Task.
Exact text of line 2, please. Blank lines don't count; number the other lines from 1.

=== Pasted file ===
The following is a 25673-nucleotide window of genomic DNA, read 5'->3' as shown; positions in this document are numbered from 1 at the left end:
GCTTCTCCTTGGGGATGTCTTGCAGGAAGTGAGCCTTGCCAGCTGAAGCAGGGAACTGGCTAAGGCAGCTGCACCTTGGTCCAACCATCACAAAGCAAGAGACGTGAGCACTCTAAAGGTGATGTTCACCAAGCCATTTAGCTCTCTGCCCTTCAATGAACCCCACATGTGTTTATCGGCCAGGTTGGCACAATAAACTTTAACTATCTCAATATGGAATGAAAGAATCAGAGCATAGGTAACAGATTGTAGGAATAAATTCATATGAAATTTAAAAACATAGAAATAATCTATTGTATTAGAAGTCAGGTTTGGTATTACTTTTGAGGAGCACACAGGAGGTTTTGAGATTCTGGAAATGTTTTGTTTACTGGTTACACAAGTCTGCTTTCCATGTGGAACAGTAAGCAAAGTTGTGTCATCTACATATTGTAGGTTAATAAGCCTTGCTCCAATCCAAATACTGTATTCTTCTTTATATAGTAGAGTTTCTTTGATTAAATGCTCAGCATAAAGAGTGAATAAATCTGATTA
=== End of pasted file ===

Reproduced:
GCTTCTCCTTGGGGATGTCTTGCAGGAAGTGAGCCTTGCCAGCTGAAGCAGGGAACTGGCTAAGGCAGCTGCACCTTGGTCCAACCATCACAAAGCAAGAGACGTGAGCACTCTAAAGGTGATGTTCACCAAGCCATTTAGCTCTCTGCCCTTCAATGAACCCCACATGTGTTTATCGGCCAGGTTGGCACAATAAACTTTAACTATCTCAATATGGAATGAAAGAATCAGAGCATAGGTAACAGATTGTAGGAATAAATTCATATGAAATTTAAAAACATAGAAATAATCTATTGTATTAGAAGTCAGGTTTGGTATTACTTTTGAGGAGCACACAGGAGGTTTTGAGATTCTGGAAATGTTTTGTTTACTGGTTACACAAGTCTGCTTTCCATGTGGAACAGTAAGCAAAGTTGTGTCATCTACATATTGTAGGTTAATAAGCCTTGCTCCAATCCAAATACTGTATTCTTCTTTATATAGTAGAGTTTCTTTGATTAAATGCTCAGCATAAAGAGTGAATAAATCTGATTA